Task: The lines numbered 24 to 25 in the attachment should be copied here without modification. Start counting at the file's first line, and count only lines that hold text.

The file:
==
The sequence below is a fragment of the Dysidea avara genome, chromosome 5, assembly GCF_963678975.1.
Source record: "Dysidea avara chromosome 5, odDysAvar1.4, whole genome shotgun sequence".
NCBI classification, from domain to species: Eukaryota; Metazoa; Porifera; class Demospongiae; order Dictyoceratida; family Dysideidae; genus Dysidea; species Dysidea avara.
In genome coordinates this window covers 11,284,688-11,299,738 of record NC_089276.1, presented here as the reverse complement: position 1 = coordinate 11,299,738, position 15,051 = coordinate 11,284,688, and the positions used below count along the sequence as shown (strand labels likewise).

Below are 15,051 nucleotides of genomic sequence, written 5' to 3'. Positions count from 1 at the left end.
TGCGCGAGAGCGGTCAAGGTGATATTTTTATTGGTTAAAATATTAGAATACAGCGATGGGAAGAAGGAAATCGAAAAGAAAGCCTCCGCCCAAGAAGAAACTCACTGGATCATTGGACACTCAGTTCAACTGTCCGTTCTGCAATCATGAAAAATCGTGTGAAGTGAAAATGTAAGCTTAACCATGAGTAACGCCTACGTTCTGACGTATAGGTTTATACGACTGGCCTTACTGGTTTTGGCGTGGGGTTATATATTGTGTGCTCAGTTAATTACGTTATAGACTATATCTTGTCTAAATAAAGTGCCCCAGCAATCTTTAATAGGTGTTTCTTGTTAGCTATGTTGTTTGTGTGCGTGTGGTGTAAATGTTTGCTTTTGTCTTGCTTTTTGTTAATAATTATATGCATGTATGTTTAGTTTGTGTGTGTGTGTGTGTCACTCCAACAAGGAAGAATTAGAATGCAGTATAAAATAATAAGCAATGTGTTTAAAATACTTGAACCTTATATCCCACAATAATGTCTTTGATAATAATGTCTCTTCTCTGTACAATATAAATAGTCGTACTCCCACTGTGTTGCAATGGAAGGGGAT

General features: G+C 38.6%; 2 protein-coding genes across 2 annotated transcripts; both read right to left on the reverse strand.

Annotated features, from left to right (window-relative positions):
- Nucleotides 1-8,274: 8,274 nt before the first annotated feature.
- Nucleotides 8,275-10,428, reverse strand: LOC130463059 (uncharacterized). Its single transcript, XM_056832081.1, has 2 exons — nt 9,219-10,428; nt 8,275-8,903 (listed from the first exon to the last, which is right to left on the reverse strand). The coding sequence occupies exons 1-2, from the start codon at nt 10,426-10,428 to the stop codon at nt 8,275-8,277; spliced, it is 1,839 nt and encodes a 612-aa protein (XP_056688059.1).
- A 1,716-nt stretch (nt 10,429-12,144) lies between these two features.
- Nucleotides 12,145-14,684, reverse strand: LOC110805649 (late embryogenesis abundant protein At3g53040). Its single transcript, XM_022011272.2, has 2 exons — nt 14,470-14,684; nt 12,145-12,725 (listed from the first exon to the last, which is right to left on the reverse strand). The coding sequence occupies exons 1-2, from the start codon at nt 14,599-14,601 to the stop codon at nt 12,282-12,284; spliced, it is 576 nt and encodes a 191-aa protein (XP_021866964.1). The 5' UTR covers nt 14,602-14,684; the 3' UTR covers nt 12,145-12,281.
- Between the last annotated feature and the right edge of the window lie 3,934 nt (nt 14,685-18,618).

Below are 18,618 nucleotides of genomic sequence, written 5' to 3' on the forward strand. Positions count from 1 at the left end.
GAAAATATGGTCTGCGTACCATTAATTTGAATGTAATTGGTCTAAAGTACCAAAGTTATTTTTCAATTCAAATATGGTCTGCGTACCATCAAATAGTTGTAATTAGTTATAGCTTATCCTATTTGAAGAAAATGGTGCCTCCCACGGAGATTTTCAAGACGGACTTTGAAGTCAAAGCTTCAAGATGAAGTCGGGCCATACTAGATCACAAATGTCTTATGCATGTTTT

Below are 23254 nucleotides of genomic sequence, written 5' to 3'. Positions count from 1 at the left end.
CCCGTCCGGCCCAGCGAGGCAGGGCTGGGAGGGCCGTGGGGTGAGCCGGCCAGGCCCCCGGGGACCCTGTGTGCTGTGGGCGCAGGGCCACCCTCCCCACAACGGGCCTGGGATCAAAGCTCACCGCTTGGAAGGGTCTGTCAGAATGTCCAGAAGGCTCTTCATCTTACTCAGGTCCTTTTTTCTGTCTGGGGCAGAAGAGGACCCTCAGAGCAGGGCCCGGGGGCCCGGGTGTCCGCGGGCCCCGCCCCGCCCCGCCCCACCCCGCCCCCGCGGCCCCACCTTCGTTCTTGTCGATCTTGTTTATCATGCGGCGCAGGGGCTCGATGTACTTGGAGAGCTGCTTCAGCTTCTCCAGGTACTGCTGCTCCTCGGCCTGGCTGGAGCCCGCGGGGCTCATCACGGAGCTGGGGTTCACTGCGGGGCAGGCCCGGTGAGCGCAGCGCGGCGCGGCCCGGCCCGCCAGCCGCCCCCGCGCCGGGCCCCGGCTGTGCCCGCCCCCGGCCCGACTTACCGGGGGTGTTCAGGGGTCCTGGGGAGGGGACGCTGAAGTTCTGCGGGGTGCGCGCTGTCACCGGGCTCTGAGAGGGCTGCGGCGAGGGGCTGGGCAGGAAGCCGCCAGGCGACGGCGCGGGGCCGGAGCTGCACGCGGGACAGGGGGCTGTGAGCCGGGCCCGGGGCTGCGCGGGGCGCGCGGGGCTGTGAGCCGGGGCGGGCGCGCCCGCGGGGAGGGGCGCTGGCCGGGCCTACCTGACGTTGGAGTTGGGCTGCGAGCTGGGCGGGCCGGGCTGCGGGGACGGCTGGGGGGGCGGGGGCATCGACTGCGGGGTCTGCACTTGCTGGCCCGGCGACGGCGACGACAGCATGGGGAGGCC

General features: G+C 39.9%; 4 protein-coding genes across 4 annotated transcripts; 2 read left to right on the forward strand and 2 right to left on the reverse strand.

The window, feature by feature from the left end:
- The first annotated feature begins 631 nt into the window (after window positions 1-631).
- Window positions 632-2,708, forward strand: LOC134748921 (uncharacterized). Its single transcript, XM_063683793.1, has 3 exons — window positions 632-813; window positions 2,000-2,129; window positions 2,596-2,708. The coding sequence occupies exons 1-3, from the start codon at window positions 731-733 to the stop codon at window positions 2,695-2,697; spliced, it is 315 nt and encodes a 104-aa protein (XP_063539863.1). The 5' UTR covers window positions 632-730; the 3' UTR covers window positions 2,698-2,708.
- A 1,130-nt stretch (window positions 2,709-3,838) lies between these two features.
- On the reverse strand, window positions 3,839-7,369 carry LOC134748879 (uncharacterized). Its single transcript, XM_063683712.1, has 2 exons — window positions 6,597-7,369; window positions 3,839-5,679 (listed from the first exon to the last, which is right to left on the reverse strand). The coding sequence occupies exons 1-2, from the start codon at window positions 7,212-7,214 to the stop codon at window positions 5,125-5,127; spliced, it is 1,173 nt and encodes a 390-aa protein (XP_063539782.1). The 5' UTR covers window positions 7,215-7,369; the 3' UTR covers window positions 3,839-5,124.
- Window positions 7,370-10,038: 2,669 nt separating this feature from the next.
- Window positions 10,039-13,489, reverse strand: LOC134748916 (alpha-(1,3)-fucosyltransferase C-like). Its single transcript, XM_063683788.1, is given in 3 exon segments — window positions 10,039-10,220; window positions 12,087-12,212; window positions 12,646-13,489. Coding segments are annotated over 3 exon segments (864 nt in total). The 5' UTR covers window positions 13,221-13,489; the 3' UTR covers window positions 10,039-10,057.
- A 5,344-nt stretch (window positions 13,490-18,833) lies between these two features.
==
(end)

- Window positions 7,370-10,038: 2,669 nt separating this feature from the next.
- Window positions 10,039-13,489, reverse strand: LOC134748916 (alpha-(1,3)-fucosyltransferase C-like). Its single transcript, XM_063683788.1, is given in 3 exon segments — window positions 10,039-10,220; window positions 12,087-12,212; window positions 12,646-13,489. Coding segments are annotated over 3 exon segments (864 nt in total). The 5' UTR covers window positions 13,221-13,489; the 3' UTR covers window positions 10,039-10,057.